A Controversial New Movement Wants to Cooperate More Closely With the Jewish State
Adi Schwartz writes: As Christmas neared, an 85-foot-high tree presided over the little square in front of the Greek Orthodox Church of the Annunciation in Nazareth. Kindergarten children with Santa Claus hats entered the church and listened to their teacher explain in Arabic the Greek inscriptions on the walls, while a group of Russian pilgrims knelt on their knees and whispered in prayer. In Nazareth’s old city, merchants sold the usual array of Christmas wares.
This year, however, the familiar rhythms of Christmas season in the Holy Land have been disturbed by a new development: the rise of an independent voice for Israel’s Christian community, which is increasingly trying to assert its separate identity. For decades, Arab Christians were considered part of Israel’s sizable Palestinian minority, which comprises both Muslims and Christians and makes up about a fifth of the country’s citizens, according to the Israeli government.
But now, an informal grass-roots movement, prompted in part by the persecution of Christians elsewhere in the region since the Arab Spring, wants to cooperate more closely with Israeli Jewish society—which could mean a historic change in attitude toward the Jewish state. “Israel is my country, and I want to defend it,” says Henry Zaher, an 18-year-old Christian from the village of Reineh who was visiting Nazareth. “The Jewish state is good for us.”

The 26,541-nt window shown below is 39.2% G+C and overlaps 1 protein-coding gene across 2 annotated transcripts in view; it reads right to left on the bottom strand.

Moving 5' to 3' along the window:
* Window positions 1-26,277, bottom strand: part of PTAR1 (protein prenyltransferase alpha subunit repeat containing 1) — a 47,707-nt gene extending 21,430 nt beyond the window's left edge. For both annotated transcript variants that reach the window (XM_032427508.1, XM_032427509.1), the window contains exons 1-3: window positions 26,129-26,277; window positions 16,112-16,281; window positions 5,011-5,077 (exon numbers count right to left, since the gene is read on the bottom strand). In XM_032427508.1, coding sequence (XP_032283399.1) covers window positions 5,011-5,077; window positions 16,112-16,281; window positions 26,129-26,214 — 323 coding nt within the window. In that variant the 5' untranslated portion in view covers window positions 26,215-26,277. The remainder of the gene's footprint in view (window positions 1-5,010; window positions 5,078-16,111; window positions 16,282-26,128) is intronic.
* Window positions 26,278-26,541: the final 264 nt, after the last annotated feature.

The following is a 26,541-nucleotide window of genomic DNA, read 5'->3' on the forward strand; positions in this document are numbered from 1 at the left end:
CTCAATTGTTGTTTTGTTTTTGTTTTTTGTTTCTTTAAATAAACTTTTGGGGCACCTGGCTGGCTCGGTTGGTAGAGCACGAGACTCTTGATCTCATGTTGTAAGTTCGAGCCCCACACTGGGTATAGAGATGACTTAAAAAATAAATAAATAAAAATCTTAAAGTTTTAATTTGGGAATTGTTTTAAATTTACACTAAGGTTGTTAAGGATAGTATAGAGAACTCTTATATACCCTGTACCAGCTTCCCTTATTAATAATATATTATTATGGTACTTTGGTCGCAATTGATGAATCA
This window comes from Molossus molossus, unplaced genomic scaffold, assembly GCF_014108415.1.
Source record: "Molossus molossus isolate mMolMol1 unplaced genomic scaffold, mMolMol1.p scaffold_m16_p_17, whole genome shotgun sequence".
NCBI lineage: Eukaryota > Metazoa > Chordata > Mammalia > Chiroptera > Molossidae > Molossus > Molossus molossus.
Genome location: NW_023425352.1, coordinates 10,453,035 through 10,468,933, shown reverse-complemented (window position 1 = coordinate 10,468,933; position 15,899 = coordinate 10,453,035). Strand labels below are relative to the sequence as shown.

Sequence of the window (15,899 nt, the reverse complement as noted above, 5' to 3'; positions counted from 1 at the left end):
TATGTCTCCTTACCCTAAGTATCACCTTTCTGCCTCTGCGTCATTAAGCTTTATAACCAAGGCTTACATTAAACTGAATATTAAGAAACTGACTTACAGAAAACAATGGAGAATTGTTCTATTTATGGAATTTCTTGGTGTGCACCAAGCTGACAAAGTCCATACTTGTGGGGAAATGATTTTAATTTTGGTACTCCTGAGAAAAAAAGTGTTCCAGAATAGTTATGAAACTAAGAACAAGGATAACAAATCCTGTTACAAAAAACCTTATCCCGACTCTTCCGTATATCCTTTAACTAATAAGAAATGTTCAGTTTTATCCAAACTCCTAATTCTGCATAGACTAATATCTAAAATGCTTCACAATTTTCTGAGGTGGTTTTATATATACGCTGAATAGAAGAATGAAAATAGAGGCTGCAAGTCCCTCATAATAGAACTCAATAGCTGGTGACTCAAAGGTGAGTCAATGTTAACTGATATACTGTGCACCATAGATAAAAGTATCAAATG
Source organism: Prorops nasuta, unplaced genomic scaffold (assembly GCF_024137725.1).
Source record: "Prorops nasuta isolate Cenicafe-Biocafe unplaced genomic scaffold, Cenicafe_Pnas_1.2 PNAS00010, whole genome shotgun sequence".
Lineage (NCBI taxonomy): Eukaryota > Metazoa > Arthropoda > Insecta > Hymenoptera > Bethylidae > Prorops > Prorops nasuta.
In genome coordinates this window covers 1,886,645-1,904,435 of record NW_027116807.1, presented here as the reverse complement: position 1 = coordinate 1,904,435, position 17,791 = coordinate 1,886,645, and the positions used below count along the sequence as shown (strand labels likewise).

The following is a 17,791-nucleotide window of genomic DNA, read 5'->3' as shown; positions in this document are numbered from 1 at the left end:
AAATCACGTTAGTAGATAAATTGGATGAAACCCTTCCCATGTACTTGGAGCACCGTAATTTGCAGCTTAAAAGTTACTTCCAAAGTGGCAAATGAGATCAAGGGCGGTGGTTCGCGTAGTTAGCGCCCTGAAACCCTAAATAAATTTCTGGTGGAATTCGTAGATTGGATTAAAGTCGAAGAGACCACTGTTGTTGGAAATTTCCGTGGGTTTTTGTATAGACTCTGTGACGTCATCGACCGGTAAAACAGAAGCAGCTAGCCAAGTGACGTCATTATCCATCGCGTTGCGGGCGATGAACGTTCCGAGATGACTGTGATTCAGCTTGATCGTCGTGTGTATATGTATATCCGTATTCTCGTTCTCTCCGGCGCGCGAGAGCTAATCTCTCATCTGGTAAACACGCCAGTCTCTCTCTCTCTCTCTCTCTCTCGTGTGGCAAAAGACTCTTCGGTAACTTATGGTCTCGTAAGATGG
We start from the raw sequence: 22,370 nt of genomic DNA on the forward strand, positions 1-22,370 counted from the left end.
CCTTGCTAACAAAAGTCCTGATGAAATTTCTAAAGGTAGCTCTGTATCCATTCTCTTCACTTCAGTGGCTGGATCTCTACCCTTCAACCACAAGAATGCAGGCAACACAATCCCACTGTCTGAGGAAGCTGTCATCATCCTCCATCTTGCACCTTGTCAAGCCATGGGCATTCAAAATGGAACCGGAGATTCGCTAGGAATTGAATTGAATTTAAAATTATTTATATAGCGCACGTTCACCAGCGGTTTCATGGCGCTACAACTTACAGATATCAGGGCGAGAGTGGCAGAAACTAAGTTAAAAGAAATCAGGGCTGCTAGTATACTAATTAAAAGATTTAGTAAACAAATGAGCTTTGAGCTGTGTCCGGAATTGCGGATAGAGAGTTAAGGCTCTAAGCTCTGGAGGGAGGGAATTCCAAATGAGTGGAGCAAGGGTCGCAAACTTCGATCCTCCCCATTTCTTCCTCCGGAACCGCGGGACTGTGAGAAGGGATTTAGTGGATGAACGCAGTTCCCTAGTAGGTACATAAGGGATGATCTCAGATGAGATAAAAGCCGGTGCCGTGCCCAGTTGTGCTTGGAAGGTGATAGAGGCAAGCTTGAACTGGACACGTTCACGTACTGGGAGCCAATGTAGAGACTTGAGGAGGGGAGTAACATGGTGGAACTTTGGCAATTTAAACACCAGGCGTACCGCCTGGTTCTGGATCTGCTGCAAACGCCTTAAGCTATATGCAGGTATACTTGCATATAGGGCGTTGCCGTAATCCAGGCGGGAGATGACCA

The Christian share of Israel’s population has decreased over the years—from 2.5% in 1950 to 1.6% today, according to Israel’s Central Bureau of Statistics—because of migration and a low birthrate. Of Israel’s 8 million citizens, about 130,000 are Arabic-speaking Christians (mostly Greek Catholic and Greek Orthodox), and 1.3 million are Arab Muslims.